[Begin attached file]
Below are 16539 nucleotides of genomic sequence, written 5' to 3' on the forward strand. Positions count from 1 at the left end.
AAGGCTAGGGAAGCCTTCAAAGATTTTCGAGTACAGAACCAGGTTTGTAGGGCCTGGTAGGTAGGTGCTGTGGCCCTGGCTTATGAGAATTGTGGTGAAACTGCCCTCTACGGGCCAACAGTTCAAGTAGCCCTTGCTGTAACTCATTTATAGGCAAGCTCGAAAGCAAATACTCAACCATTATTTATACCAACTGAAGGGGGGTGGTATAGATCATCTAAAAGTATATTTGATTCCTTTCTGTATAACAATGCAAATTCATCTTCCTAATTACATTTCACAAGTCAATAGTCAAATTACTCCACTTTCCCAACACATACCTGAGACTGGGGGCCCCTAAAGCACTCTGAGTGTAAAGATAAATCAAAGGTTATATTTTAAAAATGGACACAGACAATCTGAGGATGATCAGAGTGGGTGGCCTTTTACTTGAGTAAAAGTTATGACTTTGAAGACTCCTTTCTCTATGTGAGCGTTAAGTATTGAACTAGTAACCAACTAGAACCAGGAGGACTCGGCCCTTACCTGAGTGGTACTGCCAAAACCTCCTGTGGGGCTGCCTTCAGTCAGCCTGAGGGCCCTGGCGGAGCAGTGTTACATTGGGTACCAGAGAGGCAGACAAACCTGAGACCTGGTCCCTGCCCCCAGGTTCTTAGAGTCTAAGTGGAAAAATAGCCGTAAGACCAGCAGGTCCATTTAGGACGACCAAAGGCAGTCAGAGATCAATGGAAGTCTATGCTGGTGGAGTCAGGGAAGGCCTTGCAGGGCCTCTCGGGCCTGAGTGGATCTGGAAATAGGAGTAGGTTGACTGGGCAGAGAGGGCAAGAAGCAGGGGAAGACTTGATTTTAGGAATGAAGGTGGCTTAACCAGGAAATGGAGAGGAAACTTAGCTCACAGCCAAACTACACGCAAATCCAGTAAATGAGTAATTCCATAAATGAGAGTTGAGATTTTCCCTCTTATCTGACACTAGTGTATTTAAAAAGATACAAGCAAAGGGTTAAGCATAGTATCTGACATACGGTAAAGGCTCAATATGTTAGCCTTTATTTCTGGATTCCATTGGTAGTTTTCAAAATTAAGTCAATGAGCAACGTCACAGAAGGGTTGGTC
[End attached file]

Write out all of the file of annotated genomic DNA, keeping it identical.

Below are 16539 nucleotides of genomic sequence, written 5' to 3' on the forward strand. Positions count from 1 at the left end.
AAGGCTAGGGAAGCCTTCAAAGATTTTCGAGTACAGAACCAGGTTTGTAGGGCCTGGTAGGTAGGTGCTGTGGCCCTGGCTTATGAGAATTGTGGTGAAACTGCCCTCTACGGGCCAACAGTTCAAGTAGCCCTTGCTGTAACTCATTTATAGGCAAGCTCGAAAGCAAATACTCAACCATTATTTATACCAACTGAAGGGGGGTGGTATAGATCATCTAAAAGTATATTTGATTCCTTTCTGTATAACAATGCAAATTCATCTTCCTAATTACATTTCACAAGTCAATAGTCAAATTACTCCACTTTCCCAACACATACCTGAGACTGGGGGCCCCTAAAGCACTCTGAGTGTAAAGATAAATCAAAGGTTATATTTTAAAAATGGACACAGACAATCTGAGGATGATCAGAGTGGGTGGCCTTTTACTTGAGTAAAAGTTATGACTTTGAAGACTCCTTTCTCTATGTGAGCGTTAAGTATTGAACTAGTAACCAACTAGAACCAGGAGGACTCGGCCCTTACCTGAGTGGTACTGCCAAAACCTCCTGTGGGGCTGCCTTCAGTCAGCCTGAGGGCCCTGGCGGAGCAGTGTTACATTGGGTACCAGAGAGGCAGACAAACCTGAGACCTGGTCCCTGCCCCCAGGTTCTTAGAGTCTAAGTGGAAAAATAGCCGTAAGACCAGCAGGTCCATTTAGGACGACCAAAGGCAGTCAGAGATCAATGGAAGTCTATGCTGGTGGAGTCAGGGAAGGCCTTGCAGGGCCTCTCGGGCCTGAGTGGATCTGGAAATAGGAGTAGGTTGACTGGGCAGAGAGGGCAAGAAGCAGGGGAAGACTTGATTTTAGGAATGAAGGTGGCTTAACCAGGAAATGGAGAGGAAACTTAGCTCACAGCCAAACTACACGCAAATCCAGTAAATGAGTAATTCCATAAATGAGAGTTGAGATTTTCCCTCTTATCTGACACTAGTGTATTTAAAAAGATACAAGCAAAGGGTTAAGCATAGTATCTGACATACGGTAAAGGCTCAATATGTTAGCCTTTATTTCTGGATTCCATTGGTAGTTTTCAAAATTAAGTCAATGAGCAACGTCACAGAAGGGTTGGTC